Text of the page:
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Tech Talk Show Notes
March 27, 2021
Chipmaker Intel has produced a series of ads mocking Apple’s M1 Macs, and it brought on actor Justin Long—famous for his role in Apple’s 2000s “I’m a Mac” ads opposite comedian John Hodgman—to satirize Apple’s own ad campaign.
In five video ads labeled “Justin Gets Real” that have been published to Intel’s YouTube channel, Long begins by saying, “Hello, I’m a… Justin, just a real person doing a real comparison between Mac and PC,” referencing the “Hello, I’m a Mac” and “I’m a PC” start to Apple’s numerous ads.
Long briefly examines a Windows laptop with an Intel processor, then an Apple Silicon-equipped Mac. Eventually, he comes to conclusions about how the Macs are too limited compared to what the Intel PCs can do.
It’s no coincidence that the two Macs that are compared unfavorably in the ads are Apple’s M1-based MacBook Pro and MacBook Air computers. Intel has been beleaguered of late, with both Apple’s M1 and AMD’s Ryzen processors consistently beating Intel in performance. The ads appear intended to point to other, mostly non-performance-related reasons why Intel-based laptops might provide a better experience than Apple’s recent M1 Macs.
Criminals are upping the potency of distributed denial-of-service attacks with a technique that abuses a widely used Internet protocol that drastically increases the amount of junk traffic directed at targeted servers.
DDoSes are attacks that flood a website or server with more data than it can handle. The result is a denial of service to people trying to connect to the service. As DDoS-mitigation services develop protections that allow targets to withstand ever-larger torrents of traffic, the criminals respond with new ways to make the most of their limited bandwidth.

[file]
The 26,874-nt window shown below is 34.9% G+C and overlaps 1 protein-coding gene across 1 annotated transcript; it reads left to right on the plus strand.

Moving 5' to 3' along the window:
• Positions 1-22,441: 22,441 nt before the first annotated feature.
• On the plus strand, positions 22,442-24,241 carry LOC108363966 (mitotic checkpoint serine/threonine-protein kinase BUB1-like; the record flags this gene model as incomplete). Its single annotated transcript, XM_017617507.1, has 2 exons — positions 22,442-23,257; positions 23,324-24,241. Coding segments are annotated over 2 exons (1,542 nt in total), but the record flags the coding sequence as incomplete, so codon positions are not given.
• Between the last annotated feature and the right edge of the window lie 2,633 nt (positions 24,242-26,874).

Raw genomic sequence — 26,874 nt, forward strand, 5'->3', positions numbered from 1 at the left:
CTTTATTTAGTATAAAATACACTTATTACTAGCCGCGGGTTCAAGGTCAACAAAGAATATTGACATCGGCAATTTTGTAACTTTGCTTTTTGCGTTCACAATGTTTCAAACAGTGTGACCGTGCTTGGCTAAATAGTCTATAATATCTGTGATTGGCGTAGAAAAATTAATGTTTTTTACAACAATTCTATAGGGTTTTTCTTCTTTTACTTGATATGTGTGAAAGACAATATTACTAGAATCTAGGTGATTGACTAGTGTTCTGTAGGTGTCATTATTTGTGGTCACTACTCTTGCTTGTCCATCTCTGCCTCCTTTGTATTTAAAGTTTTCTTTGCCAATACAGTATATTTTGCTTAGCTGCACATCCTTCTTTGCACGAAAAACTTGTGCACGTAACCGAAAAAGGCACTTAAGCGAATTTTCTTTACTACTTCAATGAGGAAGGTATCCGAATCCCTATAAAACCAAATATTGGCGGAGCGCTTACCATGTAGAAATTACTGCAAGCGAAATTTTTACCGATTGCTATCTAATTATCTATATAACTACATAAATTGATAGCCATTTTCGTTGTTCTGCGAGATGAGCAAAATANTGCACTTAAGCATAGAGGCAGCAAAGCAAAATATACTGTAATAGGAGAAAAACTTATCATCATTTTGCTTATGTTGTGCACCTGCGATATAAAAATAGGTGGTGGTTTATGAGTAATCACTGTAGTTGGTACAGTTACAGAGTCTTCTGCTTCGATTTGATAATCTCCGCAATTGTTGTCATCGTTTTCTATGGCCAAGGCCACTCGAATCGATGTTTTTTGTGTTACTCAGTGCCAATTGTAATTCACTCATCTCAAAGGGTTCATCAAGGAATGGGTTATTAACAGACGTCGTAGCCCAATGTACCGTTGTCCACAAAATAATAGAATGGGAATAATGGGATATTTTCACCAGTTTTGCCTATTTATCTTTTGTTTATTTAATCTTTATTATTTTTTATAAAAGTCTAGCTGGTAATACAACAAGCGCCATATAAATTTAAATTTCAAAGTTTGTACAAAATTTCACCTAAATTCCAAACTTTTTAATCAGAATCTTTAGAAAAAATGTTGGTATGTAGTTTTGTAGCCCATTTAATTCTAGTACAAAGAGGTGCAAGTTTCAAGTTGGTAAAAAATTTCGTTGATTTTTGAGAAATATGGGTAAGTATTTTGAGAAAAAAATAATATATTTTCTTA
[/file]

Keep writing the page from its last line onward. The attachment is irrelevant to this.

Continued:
In so-called amplification attacks, DDoSers send requests of relatively small data sizes to certain types of intermediary servers. The intermediaries then send the target responses that are tens, hundreds, or thousands of times bigger. The redirection works because the requests replace the IP address of the attacker with the address of the server being targeted.
Ransomware gangs aimed to bilk business victims of even more money in 2020, causing the average ransom paid by companies to jump 171% to more than $312,000.
A new report from Palo Alto Networks — which uses data from ransomware investigations, data-leak sites, and the Dark Web — found 337 victims in 56 industries, with manufacturing, healthcare, and construction companies suffering 39% of ransomware attacks in 2020. In addition, ransom demands skyrocketed during the year, doubling both the highest ransom demand — to $30 million—and the highest-known paid ransom – $10 million. The average victim paid more than $312,000, almost a third of the average demand.